The town was praised for its top schools, interesting shops, spectacular scenery and convenient rail links.
The judges were also impressed by its sports clubs and the opportunities they offer for young people, and by the energetic community spirit: volunteering is a big part of life, and the town’s cinema and thriving market were all launched by locals.
The guide has also named Slaithwaite as the best place to live in the North and Northeast of England.
Judges said the combination of countryside, connectivity and a community full of independence and imagination make this canalside mill village the perfect place to pursue post-pandemic happiness.
Trains to Leeds and Manchester offer an easy escape route, there is magical moorland scenery on the doorstep, and businesses such as the co-operative Handmade Bakery or the “children’s concept store” Acorn and Pip are an inspiring change from the usual chains.
Harrogate and Leeds are also included in the guide, as well as mentions for Hovingham and Great Ayton in North Yorkshire.
The Sunday Times’ expert judges behind the guide assess a wide range of factors, from schools, transport and broadband to culture, green spaces and the health of the high street.
They look to celebrate improving towns, villages or city centres; attractive, well-designed homes and locations bursting with community spirit – which the pandemic has shown to be the most vital quality of all.
An average house price for each location has been supplied by Halifax, the sponsor of the guide, and up-to-date information on broadband speeds has been provided by Thinkbroadband.com.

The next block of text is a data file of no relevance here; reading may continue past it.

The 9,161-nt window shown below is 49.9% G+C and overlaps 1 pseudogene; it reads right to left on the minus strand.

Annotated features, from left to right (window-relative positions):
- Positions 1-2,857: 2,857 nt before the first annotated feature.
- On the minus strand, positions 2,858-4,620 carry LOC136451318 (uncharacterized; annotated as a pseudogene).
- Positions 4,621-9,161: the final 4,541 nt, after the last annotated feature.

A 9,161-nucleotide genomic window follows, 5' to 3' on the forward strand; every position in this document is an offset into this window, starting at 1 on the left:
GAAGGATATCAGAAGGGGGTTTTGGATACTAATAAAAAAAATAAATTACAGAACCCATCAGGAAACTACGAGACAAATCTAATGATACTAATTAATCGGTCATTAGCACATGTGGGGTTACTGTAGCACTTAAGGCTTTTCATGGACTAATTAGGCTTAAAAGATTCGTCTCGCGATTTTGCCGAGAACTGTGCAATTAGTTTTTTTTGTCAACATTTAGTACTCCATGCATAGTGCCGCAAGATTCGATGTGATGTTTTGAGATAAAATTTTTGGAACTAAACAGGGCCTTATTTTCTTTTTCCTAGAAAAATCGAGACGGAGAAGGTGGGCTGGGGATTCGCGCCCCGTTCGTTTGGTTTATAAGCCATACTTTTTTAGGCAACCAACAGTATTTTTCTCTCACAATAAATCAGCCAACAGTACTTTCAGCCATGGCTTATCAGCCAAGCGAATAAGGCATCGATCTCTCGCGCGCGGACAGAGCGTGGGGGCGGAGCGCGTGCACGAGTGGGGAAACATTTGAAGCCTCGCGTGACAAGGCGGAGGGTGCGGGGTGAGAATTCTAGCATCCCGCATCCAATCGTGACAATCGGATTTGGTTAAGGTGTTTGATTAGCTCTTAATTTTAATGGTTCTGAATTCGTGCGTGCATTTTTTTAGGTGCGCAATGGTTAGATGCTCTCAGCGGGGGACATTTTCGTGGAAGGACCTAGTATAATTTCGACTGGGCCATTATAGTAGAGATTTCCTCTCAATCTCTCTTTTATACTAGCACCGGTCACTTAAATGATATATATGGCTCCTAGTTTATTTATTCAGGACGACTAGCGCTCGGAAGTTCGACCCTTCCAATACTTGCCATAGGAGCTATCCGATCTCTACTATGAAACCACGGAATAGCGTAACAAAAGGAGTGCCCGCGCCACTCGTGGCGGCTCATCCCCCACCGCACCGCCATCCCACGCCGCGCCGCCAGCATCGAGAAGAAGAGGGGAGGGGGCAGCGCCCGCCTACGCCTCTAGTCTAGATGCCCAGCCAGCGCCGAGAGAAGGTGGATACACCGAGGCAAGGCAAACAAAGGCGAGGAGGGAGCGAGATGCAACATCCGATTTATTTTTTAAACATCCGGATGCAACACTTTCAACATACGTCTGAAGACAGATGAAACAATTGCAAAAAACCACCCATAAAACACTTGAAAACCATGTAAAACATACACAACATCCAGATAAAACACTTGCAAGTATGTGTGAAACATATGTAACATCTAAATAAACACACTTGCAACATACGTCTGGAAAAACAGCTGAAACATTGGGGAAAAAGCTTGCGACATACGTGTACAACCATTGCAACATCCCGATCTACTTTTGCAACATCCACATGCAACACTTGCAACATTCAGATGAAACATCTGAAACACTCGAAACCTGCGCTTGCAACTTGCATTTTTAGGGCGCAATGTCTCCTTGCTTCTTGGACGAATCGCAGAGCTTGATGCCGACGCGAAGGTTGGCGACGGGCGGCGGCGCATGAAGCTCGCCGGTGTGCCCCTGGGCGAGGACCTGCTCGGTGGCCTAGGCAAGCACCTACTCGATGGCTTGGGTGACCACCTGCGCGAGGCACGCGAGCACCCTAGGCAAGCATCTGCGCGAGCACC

Helen Davies, The Times and Sunday Times property editor, said: “The Sunday Times Best Places to Live list is necessarily subjective.
"Leave it just to statistics and you will never capture the spirit of a place. For that, you need to visit to take into account that ‘you have to be here’ feeling.
"Is the pub dog-friendly, for example? Can you live car-free? What are the schools and houses like? Is it multicultural and multigenerational, and can it offer a good way of life to lots of different sorts of people?
“Ten years ago, when we launched the inaugural list, London’s gravitational pull was strong, the WFH revolution had not yet reached our doorstep and high streets were
stacked with chains. How times have changed — and how welcome that change is.
“This year we have discovered new best places to live, from resurgent city centres in the North, rejuvenated suburbs across the country, hidden villages in the Southwest,
and a commutable Scottish island.
“We hope there is something to suit everyone.”
The comprehensive guide has been released online and an edited version will be available in The Sunday Times tomorrow (April 10).
For more information, visit https://www.thetimes.co.uk/best-places-to-live